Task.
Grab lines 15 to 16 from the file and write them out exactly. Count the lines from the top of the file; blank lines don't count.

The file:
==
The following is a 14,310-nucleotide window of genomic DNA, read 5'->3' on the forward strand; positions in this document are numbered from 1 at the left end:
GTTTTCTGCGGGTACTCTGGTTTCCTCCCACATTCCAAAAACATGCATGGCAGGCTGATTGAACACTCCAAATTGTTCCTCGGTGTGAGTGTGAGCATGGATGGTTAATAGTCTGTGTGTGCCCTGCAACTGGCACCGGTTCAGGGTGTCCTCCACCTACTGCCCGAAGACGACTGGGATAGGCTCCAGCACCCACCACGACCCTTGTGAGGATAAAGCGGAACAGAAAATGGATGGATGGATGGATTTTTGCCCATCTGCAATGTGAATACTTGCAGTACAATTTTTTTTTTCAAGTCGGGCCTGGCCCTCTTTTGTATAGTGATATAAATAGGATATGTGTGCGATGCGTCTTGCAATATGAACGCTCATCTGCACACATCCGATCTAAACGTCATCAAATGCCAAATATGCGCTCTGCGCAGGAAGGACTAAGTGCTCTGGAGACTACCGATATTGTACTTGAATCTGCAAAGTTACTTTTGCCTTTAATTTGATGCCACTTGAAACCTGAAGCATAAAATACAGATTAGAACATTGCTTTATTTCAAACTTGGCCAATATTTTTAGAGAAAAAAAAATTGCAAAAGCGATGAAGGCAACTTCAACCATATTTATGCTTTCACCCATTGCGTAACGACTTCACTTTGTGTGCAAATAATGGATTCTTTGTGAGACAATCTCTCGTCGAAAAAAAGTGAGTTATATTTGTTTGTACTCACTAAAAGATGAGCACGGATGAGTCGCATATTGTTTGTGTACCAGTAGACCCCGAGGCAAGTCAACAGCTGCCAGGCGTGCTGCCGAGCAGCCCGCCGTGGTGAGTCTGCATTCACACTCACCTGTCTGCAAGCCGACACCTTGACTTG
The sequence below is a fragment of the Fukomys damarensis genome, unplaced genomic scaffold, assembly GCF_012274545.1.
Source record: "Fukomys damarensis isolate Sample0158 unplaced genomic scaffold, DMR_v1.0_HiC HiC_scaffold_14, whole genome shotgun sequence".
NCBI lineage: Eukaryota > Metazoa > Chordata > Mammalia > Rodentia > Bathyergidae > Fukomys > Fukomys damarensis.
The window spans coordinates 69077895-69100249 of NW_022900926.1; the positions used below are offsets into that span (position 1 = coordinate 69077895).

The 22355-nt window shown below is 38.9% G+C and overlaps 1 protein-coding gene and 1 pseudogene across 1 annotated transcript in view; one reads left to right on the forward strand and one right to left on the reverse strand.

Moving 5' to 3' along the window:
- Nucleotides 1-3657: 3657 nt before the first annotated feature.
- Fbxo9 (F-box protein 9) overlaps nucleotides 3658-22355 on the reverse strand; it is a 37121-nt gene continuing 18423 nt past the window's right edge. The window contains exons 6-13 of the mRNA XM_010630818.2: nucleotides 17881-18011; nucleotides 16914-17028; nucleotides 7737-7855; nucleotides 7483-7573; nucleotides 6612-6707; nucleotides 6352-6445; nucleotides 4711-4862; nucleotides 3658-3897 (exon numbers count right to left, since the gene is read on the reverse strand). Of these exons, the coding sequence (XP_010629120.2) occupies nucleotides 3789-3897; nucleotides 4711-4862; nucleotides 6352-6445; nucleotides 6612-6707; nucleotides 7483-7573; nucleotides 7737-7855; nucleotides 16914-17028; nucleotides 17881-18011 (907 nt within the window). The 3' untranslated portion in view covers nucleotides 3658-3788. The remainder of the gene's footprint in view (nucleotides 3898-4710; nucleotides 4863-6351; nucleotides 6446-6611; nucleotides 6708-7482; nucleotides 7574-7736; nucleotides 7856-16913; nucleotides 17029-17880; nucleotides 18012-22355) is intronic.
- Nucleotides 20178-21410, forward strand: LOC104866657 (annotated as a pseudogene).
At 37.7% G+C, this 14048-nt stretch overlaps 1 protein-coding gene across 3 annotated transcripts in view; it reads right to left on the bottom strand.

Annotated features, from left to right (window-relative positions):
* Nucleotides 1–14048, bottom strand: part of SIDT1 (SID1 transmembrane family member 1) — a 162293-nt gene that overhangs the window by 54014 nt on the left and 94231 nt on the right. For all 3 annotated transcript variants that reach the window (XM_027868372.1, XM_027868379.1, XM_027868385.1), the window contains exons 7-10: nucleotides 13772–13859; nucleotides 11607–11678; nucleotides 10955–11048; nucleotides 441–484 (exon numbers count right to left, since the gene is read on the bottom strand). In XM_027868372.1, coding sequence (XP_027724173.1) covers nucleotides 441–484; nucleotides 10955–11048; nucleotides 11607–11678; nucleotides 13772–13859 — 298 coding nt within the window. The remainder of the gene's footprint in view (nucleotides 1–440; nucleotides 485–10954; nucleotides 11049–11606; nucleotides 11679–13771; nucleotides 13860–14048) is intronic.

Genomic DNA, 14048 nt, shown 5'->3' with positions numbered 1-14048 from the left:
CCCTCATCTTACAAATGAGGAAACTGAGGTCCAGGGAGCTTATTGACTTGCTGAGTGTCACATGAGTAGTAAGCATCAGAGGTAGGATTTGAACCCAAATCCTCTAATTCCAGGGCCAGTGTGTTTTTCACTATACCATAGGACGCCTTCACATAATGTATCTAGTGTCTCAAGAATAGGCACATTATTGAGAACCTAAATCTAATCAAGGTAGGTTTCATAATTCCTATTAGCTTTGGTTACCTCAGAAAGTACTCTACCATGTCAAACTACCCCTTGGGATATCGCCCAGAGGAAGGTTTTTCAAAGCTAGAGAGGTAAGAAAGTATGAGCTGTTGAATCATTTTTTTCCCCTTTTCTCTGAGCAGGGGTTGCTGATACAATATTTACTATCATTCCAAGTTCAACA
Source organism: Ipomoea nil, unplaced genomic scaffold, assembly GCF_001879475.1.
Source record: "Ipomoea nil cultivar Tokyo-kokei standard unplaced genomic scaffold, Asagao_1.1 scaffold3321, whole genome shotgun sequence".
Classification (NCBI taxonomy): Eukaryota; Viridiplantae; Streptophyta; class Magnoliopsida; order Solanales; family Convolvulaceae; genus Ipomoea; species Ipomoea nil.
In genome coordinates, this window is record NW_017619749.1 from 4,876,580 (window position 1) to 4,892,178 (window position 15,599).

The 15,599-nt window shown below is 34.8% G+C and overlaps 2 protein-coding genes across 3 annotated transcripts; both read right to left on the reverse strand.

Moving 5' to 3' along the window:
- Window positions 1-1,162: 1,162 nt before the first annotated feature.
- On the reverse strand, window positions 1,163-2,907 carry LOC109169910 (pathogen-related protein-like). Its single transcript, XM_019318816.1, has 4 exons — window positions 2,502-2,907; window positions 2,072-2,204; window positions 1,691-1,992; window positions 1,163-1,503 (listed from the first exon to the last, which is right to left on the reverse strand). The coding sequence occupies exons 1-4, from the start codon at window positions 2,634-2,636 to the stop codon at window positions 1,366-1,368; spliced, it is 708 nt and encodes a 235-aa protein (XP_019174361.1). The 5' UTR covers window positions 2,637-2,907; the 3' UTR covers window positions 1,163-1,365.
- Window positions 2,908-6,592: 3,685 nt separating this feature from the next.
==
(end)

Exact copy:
Genomic DNA, 14048 nt, shown 5'->3' with positions numbered 1-14048 from the left:
CCCTCATCTTACAAATGAGGAAACTGAGGTCCAGGGAGCTTATTGACTTGCTGAGTGTCACATGAGTAGTAAGCATCAGAGGTAGGATTTGAACCCAAATCCTCTAATTCCAGGGCCAGTGTGTTTTTCACTATACCATAGGACGCCTTCACATAATGTATCTAGTGTCTCAAGAATAGGCACATTATTGAGAACCTAAATCTAATCAAGGTAGGTTTCATAATTCCTATTAGCTTTGGTTACCTCAGAAAGTACTCTACCATGTCAAACTACCCCTTGGGATATCGCCCAGAGGAAGGTTTTTCAAAGCTAGAGAGGTAAGAAAGTATGAGCTGTTGAATCATTTTTTTCCCCTTTTCTCTGAGCAGGGGTTGCTGATACAATATTTACTATCATTCCAAGTTCAACA